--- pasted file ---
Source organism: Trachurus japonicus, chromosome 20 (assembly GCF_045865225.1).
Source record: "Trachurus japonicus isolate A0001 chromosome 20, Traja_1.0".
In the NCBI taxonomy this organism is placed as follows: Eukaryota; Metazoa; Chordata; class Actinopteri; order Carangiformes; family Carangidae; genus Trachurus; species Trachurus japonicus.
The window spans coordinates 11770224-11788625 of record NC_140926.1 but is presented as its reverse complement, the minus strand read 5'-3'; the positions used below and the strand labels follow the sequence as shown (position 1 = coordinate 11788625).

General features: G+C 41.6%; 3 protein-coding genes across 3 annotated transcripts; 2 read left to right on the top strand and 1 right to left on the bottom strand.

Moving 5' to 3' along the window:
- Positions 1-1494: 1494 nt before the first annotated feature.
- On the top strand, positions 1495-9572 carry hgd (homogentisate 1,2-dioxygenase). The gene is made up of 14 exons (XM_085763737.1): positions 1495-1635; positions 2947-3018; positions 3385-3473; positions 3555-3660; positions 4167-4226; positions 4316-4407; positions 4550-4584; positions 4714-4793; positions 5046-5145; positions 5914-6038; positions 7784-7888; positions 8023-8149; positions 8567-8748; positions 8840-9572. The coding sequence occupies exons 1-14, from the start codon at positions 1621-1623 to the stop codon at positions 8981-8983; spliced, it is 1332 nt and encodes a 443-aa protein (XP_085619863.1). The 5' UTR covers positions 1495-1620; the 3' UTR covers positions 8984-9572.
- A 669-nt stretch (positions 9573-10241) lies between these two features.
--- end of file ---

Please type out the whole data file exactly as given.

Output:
Source organism: Trachurus japonicus, chromosome 20 (assembly GCF_045865225.1).
Source record: "Trachurus japonicus isolate A0001 chromosome 20, Traja_1.0".
In the NCBI taxonomy this organism is placed as follows: Eukaryota; Metazoa; Chordata; class Actinopteri; order Carangiformes; family Carangidae; genus Trachurus; species Trachurus japonicus.
The window spans coordinates 11770224-11788625 of record NC_140926.1 but is presented as its reverse complement, the minus strand read 5'-3'; the positions used below and the strand labels follow the sequence as shown (position 1 = coordinate 11788625).

General features: G+C 41.6%; 3 protein-coding genes across 3 annotated transcripts; 2 read left to right on the top strand and 1 right to left on the bottom strand.

Moving 5' to 3' along the window:
- Positions 1-1494: 1494 nt before the first annotated feature.
- On the top strand, positions 1495-9572 carry hgd (homogentisate 1,2-dioxygenase). The gene is made up of 14 exons (XM_085763737.1): positions 1495-1635; positions 2947-3018; positions 3385-3473; positions 3555-3660; positions 4167-4226; positions 4316-4407; positions 4550-4584; positions 4714-4793; positions 5046-5145; positions 5914-6038; positions 7784-7888; positions 8023-8149; positions 8567-8748; positions 8840-9572. The coding sequence occupies exons 1-14, from the start codon at positions 1621-1623 to the stop codon at positions 8981-8983; spliced, it is 1332 nt and encodes a 443-aa protein (XP_085619863.1). The 5' UTR covers positions 1495-1620; the 3' UTR covers positions 8984-9572.
- A 669-nt stretch (positions 9573-10241) lies between these two features.